It has a slam-bang ending that kind of made up for the acid trip to Hell – Sara has recovered the much-desired artifact belonging to the head of the House of Swords from her dead ancestor.  As she tries to return the necklace the Swords are attacked, possibly due to a traitor within, and as their leader lays dying, Sara learns she is her heir to the House.

Not the best in the series, which blessedly gets better.  C+ to B- (3.6*) rating but the ending makes up for a lot.  The Hierophant is the best part of the book.  Too bad the author fails to flesh that character out better over the series.  Gammon, the ‘big bad’ she’s been fighting is finally out in the open. This is one you’ll love or hate.

Aces Wilde – book 5 in this series – is about Sara’s inheritance, which has strings attached.  Mostly she must fight all challengers to her being Head of the house.  To win, she needs a magic sword.  Of course, she has to steal it – but this time, her arch competitor is now not just her ally, but an Ace, a kind of hired assassin/finder/bodyguard but without any loyalty to the house and are not part of it.  Nikki becomes an Ace in training and given her size and police background is a natural.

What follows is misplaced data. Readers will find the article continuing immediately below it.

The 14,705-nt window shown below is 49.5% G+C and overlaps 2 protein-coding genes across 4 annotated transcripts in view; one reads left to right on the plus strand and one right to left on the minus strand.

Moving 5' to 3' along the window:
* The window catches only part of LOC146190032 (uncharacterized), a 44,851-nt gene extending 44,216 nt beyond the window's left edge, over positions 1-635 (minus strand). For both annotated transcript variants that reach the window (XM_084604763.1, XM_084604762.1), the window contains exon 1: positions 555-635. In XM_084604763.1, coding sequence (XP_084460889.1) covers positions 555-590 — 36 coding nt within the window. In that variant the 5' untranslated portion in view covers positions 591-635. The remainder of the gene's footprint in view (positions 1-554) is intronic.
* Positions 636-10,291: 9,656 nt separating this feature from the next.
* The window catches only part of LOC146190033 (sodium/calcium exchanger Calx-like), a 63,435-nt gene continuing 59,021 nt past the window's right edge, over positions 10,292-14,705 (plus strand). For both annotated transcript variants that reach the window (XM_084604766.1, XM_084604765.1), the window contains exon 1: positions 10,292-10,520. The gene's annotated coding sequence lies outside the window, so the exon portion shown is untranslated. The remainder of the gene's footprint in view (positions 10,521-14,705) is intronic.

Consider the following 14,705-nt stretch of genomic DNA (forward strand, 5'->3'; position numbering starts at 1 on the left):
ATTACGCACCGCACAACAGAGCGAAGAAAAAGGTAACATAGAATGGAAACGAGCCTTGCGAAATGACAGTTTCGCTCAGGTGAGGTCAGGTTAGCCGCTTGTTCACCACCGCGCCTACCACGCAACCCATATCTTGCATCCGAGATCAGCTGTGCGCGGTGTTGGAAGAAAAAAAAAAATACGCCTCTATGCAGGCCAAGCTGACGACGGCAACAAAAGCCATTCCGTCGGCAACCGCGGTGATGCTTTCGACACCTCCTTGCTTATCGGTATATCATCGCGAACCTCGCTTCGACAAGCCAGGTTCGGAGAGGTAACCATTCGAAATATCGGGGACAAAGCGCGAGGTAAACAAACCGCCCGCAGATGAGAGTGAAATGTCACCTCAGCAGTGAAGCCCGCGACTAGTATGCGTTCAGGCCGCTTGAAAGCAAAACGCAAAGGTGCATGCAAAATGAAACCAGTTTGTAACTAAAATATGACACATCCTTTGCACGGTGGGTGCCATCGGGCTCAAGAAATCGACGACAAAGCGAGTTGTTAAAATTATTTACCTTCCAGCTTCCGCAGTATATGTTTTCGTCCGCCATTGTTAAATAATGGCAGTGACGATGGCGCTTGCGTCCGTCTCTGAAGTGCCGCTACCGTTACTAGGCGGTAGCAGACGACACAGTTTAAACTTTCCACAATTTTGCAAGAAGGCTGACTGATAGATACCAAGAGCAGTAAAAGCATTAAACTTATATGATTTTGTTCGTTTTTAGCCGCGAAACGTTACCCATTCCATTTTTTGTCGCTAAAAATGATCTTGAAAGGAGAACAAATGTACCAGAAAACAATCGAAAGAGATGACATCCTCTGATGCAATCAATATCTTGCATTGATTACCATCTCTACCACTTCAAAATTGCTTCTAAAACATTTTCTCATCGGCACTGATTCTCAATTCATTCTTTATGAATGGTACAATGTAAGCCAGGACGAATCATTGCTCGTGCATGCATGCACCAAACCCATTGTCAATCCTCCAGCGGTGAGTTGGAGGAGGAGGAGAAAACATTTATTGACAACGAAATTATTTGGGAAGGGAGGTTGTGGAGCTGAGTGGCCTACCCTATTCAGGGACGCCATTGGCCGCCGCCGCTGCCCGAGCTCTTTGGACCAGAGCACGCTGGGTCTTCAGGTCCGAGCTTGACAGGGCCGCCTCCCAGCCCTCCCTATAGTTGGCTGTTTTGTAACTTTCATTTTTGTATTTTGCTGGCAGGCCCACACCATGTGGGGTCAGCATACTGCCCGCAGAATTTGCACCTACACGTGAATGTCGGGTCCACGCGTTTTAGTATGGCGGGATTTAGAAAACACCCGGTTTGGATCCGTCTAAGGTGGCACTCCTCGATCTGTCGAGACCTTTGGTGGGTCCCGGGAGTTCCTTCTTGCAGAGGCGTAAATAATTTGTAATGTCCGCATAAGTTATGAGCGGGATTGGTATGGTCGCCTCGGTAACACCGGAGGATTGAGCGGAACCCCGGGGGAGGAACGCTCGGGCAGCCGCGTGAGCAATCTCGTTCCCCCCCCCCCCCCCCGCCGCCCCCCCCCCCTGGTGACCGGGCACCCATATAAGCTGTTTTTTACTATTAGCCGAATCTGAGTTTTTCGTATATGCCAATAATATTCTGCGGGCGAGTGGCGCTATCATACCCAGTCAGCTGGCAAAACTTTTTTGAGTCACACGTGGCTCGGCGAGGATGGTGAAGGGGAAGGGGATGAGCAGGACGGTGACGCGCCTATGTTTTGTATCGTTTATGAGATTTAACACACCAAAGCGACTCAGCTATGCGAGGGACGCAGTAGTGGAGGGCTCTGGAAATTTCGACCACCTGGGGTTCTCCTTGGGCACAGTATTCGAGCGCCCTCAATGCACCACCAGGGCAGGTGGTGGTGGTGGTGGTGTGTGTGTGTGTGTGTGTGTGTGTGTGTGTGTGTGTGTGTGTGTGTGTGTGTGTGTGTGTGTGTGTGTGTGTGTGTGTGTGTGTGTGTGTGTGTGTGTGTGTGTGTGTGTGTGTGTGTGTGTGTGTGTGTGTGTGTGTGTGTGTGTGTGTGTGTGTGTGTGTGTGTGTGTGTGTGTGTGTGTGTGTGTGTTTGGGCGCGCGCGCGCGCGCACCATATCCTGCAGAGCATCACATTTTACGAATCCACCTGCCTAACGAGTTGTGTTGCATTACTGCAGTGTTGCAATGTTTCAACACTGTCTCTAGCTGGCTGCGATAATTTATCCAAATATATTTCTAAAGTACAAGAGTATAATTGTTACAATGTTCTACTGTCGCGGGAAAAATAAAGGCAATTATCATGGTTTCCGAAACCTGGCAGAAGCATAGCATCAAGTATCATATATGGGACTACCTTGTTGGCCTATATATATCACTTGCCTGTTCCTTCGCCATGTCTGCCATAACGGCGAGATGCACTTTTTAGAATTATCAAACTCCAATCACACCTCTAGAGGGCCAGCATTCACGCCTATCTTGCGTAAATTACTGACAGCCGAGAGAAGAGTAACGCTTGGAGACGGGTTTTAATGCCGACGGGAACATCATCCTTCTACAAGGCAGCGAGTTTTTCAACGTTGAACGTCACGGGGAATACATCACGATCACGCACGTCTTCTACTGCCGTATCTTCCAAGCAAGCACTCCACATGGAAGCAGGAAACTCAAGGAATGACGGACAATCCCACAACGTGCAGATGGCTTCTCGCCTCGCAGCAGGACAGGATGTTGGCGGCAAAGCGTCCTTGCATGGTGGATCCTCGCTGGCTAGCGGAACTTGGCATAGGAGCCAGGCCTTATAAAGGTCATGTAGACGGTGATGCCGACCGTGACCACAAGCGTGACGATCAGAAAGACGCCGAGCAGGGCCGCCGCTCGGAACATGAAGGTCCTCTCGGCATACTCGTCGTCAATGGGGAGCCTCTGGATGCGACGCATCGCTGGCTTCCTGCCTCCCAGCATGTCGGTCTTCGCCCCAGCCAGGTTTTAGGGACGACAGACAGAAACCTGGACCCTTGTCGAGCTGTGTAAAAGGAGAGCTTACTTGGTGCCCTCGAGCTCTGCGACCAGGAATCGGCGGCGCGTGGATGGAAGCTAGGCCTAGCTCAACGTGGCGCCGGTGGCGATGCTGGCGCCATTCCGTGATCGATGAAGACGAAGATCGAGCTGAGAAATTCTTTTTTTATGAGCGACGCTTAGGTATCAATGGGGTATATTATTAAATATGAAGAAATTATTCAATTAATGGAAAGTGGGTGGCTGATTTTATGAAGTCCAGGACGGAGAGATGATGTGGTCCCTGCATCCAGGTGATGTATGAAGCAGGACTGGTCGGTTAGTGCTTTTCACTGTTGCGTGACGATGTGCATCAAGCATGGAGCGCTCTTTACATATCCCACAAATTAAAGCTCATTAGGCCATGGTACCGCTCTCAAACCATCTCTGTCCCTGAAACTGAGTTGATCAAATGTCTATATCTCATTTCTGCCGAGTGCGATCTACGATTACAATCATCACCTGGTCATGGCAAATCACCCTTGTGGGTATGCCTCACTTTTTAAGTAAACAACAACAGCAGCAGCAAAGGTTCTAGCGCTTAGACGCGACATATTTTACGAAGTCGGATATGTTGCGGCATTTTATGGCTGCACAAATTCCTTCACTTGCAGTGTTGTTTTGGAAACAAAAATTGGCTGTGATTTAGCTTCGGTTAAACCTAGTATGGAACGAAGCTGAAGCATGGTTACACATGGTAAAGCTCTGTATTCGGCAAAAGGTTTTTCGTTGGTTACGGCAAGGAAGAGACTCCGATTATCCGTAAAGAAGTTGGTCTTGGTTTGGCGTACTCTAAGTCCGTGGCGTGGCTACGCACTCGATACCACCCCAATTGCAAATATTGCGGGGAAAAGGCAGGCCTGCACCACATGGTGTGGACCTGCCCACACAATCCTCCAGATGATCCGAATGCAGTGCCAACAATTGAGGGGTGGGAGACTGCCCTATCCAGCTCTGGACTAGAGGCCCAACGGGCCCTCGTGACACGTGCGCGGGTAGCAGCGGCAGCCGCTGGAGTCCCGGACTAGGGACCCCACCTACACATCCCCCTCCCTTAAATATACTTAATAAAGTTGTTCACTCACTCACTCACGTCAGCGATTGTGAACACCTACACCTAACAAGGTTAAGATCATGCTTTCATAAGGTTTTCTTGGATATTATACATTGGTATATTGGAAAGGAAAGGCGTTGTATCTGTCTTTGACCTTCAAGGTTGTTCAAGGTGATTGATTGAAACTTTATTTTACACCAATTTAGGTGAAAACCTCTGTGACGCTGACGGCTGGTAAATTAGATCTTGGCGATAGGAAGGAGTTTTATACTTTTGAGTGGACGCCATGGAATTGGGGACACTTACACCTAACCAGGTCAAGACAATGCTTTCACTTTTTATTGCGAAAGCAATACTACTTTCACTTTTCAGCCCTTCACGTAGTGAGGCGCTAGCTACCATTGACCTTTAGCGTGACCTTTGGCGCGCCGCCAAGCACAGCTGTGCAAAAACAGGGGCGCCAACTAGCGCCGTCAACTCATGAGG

Sara also is keeping up her work with Father Jerome.  For someone used to being a loner, these are uncomfortable adjustments and she has yet to fully recover from the emotional battering she took in Hell.  This evolving and complex plot line across the books makes discussing particulars difficult, but let’s just say it does not disappoint.  The traitor in her House, the person responsible for bringing down the former head of the House of Swords – is  revealed as is the reason why.  B- (3.8*)

Forever Wilde brings Father Jerome and the rescued children front and center.  It also calls into question the involvement of the 2 Houses still hidden, Pentacles and Cups.  The focus in of a series of experiments done on Connected children by Gammon and her partner.  Sara is determined to hunt down and destroy the Tehnoceutical experimental site using children as test animals.  A new strain of technoceuticals has hit the streets adding a ‘boost’ to a connected powers – and Dixie is among the addicted.  When Sara pushed Llyr back behind the veil, everyone in Vegas had a huge surge in their connected powers.  Some want to keep that so badly they are resorting to the drugs – and Pentacles is helping them.

Nicely woven plot with the usual slam-bang ending, where friend and foe become hard to tell apart.  B (4*)